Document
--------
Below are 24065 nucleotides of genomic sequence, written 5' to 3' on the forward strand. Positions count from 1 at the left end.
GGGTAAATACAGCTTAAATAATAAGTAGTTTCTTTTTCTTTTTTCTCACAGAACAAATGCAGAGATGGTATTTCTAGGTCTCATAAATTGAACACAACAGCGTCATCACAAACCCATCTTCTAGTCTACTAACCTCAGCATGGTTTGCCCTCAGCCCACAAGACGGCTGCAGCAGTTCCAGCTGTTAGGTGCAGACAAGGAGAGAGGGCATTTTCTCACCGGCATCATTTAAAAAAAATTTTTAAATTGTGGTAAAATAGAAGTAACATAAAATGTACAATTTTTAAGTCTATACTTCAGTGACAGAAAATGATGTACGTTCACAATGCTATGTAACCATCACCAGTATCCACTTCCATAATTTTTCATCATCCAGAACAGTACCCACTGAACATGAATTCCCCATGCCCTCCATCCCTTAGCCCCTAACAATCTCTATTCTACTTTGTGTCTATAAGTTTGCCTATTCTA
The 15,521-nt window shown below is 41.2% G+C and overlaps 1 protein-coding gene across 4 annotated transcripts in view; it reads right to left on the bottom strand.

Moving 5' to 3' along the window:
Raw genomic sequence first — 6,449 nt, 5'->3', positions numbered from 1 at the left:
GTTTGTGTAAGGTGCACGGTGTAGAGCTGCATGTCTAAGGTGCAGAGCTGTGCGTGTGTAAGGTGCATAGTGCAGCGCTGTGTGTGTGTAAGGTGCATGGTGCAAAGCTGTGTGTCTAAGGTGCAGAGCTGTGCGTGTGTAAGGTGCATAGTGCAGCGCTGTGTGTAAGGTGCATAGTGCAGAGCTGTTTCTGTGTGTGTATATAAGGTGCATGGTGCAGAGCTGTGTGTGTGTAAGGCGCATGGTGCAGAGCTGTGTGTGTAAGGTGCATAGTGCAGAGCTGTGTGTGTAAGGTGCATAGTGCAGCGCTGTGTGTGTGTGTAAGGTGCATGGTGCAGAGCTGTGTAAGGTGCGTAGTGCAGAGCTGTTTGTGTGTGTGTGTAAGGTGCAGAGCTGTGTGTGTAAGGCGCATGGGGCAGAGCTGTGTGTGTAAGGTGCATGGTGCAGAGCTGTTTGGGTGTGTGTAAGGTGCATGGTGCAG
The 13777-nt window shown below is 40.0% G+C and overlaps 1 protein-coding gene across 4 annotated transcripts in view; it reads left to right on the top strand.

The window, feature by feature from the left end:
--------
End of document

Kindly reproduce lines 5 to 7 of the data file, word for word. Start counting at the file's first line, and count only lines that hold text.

Raw genomic sequence first — 6,449 nt, 5'->3', positions numbered from 1 at the left:
GTTTGTGTAAGGTGCACGGTGTAGAGCTGCATGTCTAAGGTGCAGAGCTGTGCGTGTGTAAGGTGCATAGTGCAGCGCTGTGTGTGTGTAAGGTGCATGGTGCAAAGCTGTGTGTCTAAGGTGCAGAGCTGTGCGTGTGTAAGGTGCATAGTGCAGCGCTGTGTGTAAGGTGCATAGTGCAGAGCTGTTTCTGTGTGTGTATATAAGGTGCATGGTGCAGAGCTGTGTGTGTGTAAGGCGCATGGTGCAGAGCTGTGTGTGTAAGGTGCATAGTGCAGAGCTGTGTGTGTAAGGTGCATAGTGCAGCGCTGTGTGTGTGTGTAAGGTGCATGGTGCAGAGCTGTGTAAGGTGCGTAGTGCAGAGCTGTTTGTGTGTGTGTGTAAGGTGCAGAGCTGTGTGTGTAAGGCGCATGGGGCAGAGCTGTGTGTGTAAGGTGCATGGTGCAGAGCTGTTTGGGTGTGTGTAAGGTGCATGGTGCAG
The 13777-nt window shown below is 40.0% G+C and overlaps 1 protein-coding gene across 4 annotated transcripts in view; it reads left to right on the top strand.